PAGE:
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Tom Marshall CHP (916) 657-7202
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December 16, 2005
SOBRIETY HOLIDAY CHALLENGE STARTS 18-DAY DUI CRACKDOWN
Sacramento, Placer and Yolo county agencies mobilize beginning tonight
WEST SACRAMENTO — Twenty-eight law enforcement agencies in Sacramento, Placer, and Yolo counties begin a concentrated 18-day mobilization against drunk and impaired drivers today that runs through midnight January 2, 2006.
Agencies comprising the “Avoid the Capital 12 (Sacramento County,” “Avoid the 7 (Placer County),” and “Avoid the 8 (Yolo County) assembled this morning at Raley Field to draw attention to drunk and impaired driving during the 9th annual Holiday Sobriety Challenge involving local media personalities and citizens. Participants consumed small portions of alcohol in a controlled environment to show the visual and physical effects of impairment. The challenge was hosted by Infineon Raceway and the Jim Russell Racing Drivers School.
More than 350 law enforcement agencies statewide, including the California Highway Patrol, are participating in the state’s most aggressive impaired driving crackdowns of the year. Today’s event is held in connection with Operation STAR (Statewide Traffic Action Response), a coalition of five traffic and safety related departments under the state Business, Transportation and Housing (BTH) Agency aimed at reducing the number of traffic related injuries and deaths during targeted periods of the year, particularly the winter holiday season.
Governor Arnold Schwarzenegger announced a renewed statewide effort to prevent drunk driving during a Capitol press conference on Thursday in connection with the state’s annual Drunk and Drugged Driving (3D) Prevention Month and national You Drink & Drive. You Lose. campaigns.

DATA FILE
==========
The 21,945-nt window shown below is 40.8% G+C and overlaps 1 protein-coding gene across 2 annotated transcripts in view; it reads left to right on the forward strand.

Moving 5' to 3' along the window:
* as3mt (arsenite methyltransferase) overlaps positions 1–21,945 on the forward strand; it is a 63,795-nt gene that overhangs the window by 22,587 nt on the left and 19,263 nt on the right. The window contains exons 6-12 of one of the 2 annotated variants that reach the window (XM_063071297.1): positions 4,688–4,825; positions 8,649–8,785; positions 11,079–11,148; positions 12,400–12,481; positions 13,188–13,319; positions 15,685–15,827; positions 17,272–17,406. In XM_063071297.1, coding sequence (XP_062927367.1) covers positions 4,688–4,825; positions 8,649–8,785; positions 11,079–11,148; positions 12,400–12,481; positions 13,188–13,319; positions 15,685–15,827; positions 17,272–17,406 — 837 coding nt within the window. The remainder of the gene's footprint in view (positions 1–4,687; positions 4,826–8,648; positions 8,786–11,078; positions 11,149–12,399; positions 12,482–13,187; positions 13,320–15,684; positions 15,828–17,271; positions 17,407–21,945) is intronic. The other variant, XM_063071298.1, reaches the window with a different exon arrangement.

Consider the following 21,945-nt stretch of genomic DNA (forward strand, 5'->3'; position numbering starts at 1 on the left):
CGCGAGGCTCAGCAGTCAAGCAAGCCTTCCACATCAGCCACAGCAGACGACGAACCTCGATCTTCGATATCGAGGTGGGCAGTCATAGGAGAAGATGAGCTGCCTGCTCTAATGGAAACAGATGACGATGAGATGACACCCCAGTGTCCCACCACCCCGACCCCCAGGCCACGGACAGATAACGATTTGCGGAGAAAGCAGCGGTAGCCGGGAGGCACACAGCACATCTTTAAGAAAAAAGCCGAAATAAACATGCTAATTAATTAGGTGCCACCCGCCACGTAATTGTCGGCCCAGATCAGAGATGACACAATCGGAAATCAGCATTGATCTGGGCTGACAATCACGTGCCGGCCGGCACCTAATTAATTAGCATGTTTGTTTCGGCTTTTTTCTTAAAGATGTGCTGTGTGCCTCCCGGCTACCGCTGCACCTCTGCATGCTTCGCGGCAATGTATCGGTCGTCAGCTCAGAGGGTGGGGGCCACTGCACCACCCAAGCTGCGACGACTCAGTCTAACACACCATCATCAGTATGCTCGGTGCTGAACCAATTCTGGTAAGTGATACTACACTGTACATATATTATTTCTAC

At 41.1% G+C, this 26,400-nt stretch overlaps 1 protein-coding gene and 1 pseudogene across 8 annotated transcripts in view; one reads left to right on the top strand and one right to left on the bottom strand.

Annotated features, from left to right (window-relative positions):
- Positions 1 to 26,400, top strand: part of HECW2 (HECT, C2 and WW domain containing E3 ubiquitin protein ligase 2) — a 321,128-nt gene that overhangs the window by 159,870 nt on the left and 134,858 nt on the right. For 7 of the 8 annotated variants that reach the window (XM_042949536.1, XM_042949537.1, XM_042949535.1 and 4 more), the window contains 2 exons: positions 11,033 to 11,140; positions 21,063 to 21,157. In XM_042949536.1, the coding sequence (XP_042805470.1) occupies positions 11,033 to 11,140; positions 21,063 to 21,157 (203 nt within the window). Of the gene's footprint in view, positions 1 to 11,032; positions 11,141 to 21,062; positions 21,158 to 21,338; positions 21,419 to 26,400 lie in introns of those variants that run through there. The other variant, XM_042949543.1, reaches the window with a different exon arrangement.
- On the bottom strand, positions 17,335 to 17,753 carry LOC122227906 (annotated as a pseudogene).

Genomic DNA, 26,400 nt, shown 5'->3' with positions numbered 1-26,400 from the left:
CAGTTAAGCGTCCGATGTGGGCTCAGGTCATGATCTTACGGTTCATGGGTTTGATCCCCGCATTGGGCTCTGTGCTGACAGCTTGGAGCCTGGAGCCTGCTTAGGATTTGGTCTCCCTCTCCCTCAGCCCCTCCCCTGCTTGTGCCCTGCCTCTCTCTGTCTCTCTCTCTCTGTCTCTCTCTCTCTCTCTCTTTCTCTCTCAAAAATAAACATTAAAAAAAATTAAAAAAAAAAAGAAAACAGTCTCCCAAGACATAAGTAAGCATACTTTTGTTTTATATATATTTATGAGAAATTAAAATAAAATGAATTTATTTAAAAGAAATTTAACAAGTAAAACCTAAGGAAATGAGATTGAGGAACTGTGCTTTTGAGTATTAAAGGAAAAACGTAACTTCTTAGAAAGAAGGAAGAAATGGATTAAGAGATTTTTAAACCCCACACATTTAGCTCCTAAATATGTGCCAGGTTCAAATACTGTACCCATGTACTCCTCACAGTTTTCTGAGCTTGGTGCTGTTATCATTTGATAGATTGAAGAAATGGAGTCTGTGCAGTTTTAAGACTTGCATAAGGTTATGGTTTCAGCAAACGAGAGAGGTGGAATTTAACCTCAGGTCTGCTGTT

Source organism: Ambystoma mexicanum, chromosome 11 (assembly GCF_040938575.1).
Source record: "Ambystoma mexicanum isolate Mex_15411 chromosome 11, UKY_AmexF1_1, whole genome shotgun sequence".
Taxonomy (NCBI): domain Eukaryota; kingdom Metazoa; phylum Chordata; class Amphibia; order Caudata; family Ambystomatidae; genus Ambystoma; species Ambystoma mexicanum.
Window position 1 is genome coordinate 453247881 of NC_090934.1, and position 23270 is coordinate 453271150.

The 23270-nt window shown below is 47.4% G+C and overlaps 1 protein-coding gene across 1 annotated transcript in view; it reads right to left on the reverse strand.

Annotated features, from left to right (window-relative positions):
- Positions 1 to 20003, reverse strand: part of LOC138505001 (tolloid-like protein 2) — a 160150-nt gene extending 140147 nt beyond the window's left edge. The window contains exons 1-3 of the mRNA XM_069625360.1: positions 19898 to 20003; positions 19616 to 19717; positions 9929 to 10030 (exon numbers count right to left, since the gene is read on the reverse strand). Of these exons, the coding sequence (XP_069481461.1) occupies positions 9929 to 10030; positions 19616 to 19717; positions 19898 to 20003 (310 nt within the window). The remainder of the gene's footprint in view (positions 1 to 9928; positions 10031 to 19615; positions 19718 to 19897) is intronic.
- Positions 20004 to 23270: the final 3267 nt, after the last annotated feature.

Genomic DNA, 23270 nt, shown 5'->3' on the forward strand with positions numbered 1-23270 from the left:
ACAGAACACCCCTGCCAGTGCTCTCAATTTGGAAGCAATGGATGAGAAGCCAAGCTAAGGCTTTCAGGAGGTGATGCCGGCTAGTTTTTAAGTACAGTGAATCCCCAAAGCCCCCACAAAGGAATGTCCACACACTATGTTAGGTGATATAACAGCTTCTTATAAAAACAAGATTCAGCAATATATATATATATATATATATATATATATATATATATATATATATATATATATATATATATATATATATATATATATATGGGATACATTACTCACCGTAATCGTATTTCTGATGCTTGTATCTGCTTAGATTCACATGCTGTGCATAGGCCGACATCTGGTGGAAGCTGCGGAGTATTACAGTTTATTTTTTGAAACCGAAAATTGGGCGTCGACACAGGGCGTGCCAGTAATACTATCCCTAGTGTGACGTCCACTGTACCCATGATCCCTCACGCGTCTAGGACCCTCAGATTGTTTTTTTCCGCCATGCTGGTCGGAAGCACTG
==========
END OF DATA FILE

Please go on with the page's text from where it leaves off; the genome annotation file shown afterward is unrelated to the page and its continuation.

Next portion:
“Impaired driving is a violent crime that tops the traffic safety hit list in California,” said Highway Patrol Commissioner Mike Brown. “There will be no warnings and there will be no second chances. We’re going to be looking for impaired drivers and if we catch you and you’re convicted, you will go to jail.
In 2004, 1,462 people were killed and 31,538 were injured in alcohol-related crashes in California, compared to 1,445 fatalities and 31,337 injuries in 2003.
“We are close to reversing the trend of increasing alcohol-related fatalities experienced in California over the last six years,” said OTS Director Christopher J. Murphy. “This tells us we’re doing something right in our efforts to get drunk drivers off the roads. The sobriety checkpoints, DUI saturation patrols and overall stepped-up enforcement and use of technology is working and we’re committed to continuing those efforts in order to bring the numbers down.”
The Office of Traffic Safety (OTS), through the Business, Transportation and Housing Agency (BT&H), awarded $4.7 million in grants to 156 local police departments to conduct sobriety checkpoints throughout the year, including the upcoming holiday period between December 16 and January 2nd. In addition, OTS has allocated $5 million toward funding 33 county/regional DUI Avoid campaigns statewide that involve the CHP and more than 350 police departments.
In addition to funding officer overtime and sobriety checkpoints, the OTS provides for programs that utilize technology so officers can do their job more efficiently, including portable evidentiary devices (EPAS) or breathalyzers, mobile command DUI trailers, and more.
And when you’re caught drinking and driving, a DUI in California will quickly add up to a hefty out-of-pocket penalty:
Vehicle towing and storage $187
Booking, fingerprinting and photo fee $156
Driver license reinstatement fee $125
Car insurance increase $2,700
DUI fine $480
Assessment for the court system $816
Community service fee $44
DUI victims fund $100
Alcohol abuse education fund $50
DUI classes $550
DUI victims impact sessions $20
Time payment charge $35
Total fees, fines and assessments $5,263
* Add $2,000 if using an attorney ($7,263 total)
* Statistics based on California Highway Patrol 2004 data and Department of Motor Vehicles.